Case Study Of Lamborghini

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Register to read the introduction… Unless you are using a highly differentiated strategy, such as Lamborghini, you will need a broad product line to ensure you stay on top of the ever-changing trends. To enter the industry would require an outrageous amount of money, and would still be very difficult to survive against the giants in the industry. The only way to survive would be to begin by being a leader in a certain niche. For example, there is not a company that has really strong position as the "electric car" or some other alternative fuel vehicle. A new company with vast amounts of financial resources (or a current manufacturer could launch a new brand) to take this position by specializing in this …show more content…
Also, GM established a partnership with the United Auto Workers Union who make decisions by consensus with GM management. In addition, plant design, teamwork, and cost control are advantages of Saturn. Enthusiastic employees, early advertising campaign resulted in a focused brand image for Saturn, salespeople work in teams and split commissions to avoid high-pressure sales techniques; this provides a relaxed, stress free showroom without annoying salespeople. Secondly, Saturn has excellent customer satisfaction, and have been successful with recent advertising campaigns. Saturn uses only one dealership in a metropolitan area so they compete against the competition and avoid cannibalized sales. Saturn's one price policy is an advantage because of tight profit margins that ensure everyone gets a good price. The company generated huge sales I the first half of the 1990's. Saturn's parent company, GM, has vast amounts of …show more content…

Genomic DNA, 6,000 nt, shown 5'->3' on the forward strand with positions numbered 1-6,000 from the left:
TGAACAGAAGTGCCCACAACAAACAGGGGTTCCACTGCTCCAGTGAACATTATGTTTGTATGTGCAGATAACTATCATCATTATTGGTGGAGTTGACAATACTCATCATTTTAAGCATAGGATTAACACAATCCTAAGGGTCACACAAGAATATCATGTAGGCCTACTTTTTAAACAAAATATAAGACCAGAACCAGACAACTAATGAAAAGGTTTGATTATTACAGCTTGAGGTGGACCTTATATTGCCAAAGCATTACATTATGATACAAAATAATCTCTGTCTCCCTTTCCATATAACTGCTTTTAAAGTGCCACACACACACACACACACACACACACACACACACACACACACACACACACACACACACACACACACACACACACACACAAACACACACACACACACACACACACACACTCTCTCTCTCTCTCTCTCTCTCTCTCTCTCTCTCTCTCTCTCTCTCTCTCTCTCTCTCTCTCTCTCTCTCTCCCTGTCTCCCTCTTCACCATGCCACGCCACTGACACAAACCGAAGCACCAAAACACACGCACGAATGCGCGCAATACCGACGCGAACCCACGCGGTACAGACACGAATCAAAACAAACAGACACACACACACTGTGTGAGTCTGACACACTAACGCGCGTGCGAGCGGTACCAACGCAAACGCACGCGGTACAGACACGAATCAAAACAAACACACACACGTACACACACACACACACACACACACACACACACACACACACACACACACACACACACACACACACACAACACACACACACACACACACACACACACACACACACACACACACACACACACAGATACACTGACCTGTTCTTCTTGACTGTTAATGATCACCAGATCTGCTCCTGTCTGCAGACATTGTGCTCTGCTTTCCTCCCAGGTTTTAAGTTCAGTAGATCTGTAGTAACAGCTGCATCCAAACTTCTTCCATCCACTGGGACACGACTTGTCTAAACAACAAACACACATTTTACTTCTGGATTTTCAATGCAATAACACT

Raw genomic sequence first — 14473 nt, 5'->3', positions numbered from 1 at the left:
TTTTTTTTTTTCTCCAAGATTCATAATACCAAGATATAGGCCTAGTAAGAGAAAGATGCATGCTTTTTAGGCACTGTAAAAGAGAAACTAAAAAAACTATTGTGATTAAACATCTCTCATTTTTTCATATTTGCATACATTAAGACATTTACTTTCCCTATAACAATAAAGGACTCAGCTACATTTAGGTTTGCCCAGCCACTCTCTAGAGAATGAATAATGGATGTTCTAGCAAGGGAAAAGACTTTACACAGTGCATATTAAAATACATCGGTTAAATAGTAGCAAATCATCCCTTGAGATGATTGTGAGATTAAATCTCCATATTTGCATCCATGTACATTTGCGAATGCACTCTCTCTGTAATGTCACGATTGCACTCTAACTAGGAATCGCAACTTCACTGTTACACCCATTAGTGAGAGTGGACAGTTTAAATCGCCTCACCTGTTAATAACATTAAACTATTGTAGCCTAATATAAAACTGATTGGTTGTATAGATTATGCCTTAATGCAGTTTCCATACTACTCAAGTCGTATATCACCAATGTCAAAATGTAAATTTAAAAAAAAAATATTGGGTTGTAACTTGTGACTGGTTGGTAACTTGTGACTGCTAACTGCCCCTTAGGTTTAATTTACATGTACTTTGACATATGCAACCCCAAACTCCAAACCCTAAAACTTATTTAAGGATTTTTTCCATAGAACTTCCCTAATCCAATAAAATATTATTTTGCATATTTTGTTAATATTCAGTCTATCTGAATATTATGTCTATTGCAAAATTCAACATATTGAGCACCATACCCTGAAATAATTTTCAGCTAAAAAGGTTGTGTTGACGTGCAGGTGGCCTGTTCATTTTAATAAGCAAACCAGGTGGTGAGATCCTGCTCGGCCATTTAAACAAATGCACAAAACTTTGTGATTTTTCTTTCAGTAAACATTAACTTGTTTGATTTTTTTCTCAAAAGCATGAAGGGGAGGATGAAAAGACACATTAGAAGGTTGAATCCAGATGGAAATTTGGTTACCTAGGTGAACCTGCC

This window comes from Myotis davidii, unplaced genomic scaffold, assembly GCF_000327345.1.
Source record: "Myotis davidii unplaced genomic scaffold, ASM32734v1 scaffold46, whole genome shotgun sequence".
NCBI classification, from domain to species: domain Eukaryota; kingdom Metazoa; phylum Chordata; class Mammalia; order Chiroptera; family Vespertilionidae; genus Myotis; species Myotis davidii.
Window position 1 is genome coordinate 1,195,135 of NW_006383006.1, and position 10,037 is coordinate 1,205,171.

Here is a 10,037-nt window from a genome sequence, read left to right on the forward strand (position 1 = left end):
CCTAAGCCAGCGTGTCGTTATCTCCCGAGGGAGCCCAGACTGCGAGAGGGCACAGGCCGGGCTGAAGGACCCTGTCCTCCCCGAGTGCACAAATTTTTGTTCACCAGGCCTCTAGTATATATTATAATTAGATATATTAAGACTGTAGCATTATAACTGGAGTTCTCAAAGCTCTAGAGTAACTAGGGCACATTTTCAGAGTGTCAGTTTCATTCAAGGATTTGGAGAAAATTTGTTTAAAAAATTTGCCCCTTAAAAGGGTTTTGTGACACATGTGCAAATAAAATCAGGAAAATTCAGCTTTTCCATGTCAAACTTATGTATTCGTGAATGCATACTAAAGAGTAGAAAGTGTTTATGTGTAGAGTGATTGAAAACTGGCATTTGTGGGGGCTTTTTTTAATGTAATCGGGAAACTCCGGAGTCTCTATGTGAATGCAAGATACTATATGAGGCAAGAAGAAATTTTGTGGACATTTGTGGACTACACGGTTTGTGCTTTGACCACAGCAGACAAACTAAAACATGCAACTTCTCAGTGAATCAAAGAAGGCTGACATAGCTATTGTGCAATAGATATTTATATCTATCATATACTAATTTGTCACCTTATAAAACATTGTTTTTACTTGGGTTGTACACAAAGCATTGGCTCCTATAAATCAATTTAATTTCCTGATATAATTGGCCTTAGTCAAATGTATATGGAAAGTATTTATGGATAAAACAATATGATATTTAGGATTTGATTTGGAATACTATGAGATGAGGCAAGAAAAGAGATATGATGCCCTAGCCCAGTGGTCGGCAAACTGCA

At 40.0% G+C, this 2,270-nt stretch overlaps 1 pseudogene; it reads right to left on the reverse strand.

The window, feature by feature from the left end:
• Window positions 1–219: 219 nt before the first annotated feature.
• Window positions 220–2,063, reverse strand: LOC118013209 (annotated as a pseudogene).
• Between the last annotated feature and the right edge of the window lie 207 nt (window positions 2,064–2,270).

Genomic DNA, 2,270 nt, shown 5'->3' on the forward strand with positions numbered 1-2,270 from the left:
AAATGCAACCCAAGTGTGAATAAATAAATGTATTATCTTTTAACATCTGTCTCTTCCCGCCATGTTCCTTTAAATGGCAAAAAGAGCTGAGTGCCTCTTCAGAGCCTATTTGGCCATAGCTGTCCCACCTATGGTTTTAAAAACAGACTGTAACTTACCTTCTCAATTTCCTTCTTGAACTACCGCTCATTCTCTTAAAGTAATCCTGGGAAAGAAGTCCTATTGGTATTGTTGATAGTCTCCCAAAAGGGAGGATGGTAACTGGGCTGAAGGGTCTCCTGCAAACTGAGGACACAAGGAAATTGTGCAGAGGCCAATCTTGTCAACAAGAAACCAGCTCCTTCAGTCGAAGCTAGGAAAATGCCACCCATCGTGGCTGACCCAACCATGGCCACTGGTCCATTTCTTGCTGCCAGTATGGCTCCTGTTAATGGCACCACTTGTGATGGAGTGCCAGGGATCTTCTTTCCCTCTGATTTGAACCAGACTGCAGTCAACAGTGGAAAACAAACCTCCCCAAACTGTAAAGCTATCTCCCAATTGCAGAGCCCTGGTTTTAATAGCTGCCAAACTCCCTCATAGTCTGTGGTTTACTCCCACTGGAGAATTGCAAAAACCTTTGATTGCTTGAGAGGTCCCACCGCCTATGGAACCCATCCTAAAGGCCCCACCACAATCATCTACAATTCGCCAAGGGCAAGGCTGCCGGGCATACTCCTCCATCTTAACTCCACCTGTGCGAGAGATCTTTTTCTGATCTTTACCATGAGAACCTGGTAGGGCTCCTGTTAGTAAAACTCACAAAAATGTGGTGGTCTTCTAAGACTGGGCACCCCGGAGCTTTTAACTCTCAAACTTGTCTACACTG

Saturn was late (2001) in introducing their SUV, formerly did not use descriptive names because of possibly diluting the Saturn name, however, recent additions to the Saturn's product line have used descriptive brand names, which lacks consistency and may weaken the Saturn name. Saturn's strategy was to take sales away from imports as a whole, but Saturn was too small to do this ( it would have been better to focus on taking sales away from one of the smaller import companies, or a small domestic company first). The company had trouble meeting demand in the first half of the 1990's, and when the chairman pushed for increased production, quality suffered. When GM was having troubles of its own, they were reluctant to invest more money in Saturn ( which is the opposite of what they should have been doing). Furthermore, GM failed to commit money to fund new models beyond 1995. Decreases in sales from 1995-1998 and a 4.1 percent decrease in 2001 due to the weakened economy. Saturn's focus on small cars left it vulnerable to the shift in demand toward larger

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